Tuesday’s Thoughts: What Does Jonah Have to Teach Us About Imperialism?

Jonah, in the Bible, in Hebrew scripture (commonly called the Old Testament for Christians), is the famous individual characterized as being swallowed by a whale.  In my daily practice of scripture and art, I decided to tackle Jonah's tale.

I had never really liked Jonah. He seems pretty selfish. Rather than desiring a rescue and grace for an entire people  he would rather the divine machine of war reign down destruction. When God decides that Ninevah, the city that Jonah is supposed to prophecy to, has turned over a new leaf and is repentant of their bad deeds, Jonah has a selfish snit and God teaches Jonah a lesson. Or rather, God tries to teach Jonah a lesson. We don't really know if it works or not. It's a cliff-hanger that goes unresolved.

Anyway, I decided to write a spoken word poem about Jonah. I hope you enjoy it.

 

What does Jonah teach us about imperialism?

Jonah was asked
by God
to go to Ninevah in Iraq
five hours north of Abu Ghraib
where the US tortured humanity

But Jonah fled.
Hiding himself. Refusing
to enter the complexity of his compatriots
engaging in evil.

In the bowels of a prison - I mean ship -
he rested while storms like war
raged on

He thought he was hidden from
God and all patriots
until the unwashed
crying out to their Gods
came and forced him to waken

The sailors knew Jonah was hiding
and running from God who
is in all the heavens, the earth,
and the sea.

They convicted him of wrong doing,
and he asked to be thrown to the depths.

Suddenly a calm descended.

Then a great fish rose up
swallowing Jonah.
And he was gone. Gone like the
7,490 prisoners held in Abu Ghraib.

Tortured and praying from
his cell within the
great fish,
Jonah cried for deliverance.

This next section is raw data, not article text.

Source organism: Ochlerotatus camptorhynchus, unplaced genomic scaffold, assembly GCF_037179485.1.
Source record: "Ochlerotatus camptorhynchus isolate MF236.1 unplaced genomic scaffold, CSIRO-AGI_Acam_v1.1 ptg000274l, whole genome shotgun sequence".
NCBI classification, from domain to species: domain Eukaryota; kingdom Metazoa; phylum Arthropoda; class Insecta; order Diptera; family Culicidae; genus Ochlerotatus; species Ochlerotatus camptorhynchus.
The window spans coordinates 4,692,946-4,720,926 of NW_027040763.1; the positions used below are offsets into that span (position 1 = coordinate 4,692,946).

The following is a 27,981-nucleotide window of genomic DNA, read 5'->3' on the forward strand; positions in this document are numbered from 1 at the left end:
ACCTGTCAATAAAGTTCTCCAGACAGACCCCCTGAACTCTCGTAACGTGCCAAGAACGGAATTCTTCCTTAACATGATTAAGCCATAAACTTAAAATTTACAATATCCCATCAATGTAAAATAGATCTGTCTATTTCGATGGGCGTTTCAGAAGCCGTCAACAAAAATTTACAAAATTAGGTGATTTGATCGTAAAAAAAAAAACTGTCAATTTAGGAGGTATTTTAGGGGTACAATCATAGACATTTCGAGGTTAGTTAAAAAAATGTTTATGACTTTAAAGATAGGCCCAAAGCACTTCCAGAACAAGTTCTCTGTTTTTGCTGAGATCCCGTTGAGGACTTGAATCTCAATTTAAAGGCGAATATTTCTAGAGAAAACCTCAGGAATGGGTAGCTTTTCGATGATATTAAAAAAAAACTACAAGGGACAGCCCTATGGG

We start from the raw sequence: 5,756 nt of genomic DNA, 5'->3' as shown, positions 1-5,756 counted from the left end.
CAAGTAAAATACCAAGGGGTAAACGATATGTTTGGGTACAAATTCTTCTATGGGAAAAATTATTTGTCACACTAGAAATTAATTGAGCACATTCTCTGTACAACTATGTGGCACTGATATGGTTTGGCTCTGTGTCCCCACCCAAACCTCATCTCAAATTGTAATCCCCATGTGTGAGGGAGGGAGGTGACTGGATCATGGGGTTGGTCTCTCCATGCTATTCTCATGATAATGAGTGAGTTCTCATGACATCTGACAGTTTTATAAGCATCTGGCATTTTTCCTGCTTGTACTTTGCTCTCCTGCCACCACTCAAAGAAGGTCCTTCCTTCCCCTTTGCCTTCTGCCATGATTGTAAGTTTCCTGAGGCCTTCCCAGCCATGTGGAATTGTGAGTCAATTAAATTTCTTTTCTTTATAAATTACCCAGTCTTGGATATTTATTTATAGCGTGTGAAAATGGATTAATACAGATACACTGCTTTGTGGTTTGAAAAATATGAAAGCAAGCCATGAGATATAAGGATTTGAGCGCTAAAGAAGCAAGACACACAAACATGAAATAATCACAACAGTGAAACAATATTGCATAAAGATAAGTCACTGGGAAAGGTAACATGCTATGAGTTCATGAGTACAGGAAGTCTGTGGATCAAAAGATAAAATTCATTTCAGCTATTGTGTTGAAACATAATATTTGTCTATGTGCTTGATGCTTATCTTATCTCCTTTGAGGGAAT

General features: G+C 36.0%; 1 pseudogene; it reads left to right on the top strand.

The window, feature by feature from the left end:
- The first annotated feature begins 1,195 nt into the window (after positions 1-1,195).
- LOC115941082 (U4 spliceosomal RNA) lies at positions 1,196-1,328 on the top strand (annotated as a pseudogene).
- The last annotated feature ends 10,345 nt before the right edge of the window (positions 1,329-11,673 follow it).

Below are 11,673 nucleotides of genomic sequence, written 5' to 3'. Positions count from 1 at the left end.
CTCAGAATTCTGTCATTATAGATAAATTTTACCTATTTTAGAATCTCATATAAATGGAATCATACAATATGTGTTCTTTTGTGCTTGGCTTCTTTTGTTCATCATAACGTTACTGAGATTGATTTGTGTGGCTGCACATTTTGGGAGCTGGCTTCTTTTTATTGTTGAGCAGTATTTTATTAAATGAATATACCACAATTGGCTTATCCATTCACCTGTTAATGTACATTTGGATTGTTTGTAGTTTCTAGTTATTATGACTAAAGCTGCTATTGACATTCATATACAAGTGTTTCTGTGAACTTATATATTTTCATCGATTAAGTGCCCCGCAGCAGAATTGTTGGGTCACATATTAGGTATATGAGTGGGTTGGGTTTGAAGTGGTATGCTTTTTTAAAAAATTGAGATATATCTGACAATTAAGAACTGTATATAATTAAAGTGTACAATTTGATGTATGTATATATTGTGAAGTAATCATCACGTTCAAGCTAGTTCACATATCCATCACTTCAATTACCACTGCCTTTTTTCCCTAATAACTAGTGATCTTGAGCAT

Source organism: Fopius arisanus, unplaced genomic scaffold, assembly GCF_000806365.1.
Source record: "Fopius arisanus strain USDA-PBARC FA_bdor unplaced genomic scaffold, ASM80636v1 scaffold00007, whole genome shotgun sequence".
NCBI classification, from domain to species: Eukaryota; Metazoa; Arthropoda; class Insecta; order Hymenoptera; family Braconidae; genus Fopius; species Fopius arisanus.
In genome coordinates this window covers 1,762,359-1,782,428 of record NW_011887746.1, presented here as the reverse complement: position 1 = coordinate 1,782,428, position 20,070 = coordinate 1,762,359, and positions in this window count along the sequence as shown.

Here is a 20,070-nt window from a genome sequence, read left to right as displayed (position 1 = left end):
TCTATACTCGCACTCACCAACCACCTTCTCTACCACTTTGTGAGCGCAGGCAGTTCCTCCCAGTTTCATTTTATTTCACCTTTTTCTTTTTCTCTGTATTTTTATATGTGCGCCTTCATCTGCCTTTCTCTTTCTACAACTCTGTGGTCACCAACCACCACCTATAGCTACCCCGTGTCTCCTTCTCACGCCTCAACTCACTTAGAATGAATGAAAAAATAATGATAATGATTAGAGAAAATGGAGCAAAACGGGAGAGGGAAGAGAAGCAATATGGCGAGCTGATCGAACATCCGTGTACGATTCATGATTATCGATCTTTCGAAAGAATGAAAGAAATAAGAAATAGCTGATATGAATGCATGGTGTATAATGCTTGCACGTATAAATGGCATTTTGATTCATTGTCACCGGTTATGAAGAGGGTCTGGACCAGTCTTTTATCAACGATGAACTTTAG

He was released in a
gush of vomit
onto dry land.

Again, God tells Jonah to go proclaim redemption.

The compatriots in Ninevah heed the warning
and turn away from evil
towards mercy
their hearts convicted.

While at Abu Ghraib
11 soldiers were convicted
of systemic evil.
No fasting or mourning
for them.

Meanwhile, Jonah, like a bad broadcast of Fox and Friends,
harbors evil in his own heart and
walks away wishing
Ninevah had been destroyed.

His anger burning brightly
he rests in the desert's heat
watching Ninevah's rebirth

Comfort comes to him in
the form of a growing shrub
that shelters him from the worst that the
heat has brought on.

A gift of mercy from God.

As Jonah stews in his self-righteousness,
sheltered in God's shadow,
seemingly supported in his
decision to hate
A worm created by
divine design infects
the shrub and it
withers and dies.

Exposed to the heat,
anger grows and a longing
to make his shrub
great again
is born.

Jonah's Whale
Bible Journaling by Terri Stewart

20 Comments

  • I remember hearing, as I grew up, that God respects the choices human beings make. E.g., hundreds of times I was old that people go to Hell because they choose to go there, and God respects their choice. God is not in the business of coercing people against their will. The book of Jonah stamps a giant “BULLSHIT” on all that libertarian rhetoric. God rather explicitly coerced Jonah to go to Nineveh … at “whale-point”, no less. God said “Go to Nineveh”. Jonah exercised his free choice and freely chose not to go. God overruled him and forced him to go. God, in Jonah, is a Republican christofascist Who is in the business of forcing people to be compliantly pious, their choice be damned. Need I point out that whether one agrees with Jonah’s choice is irrelevant? So, yes, the story of Jonah is indeed about imperialism: God is the Imperialist.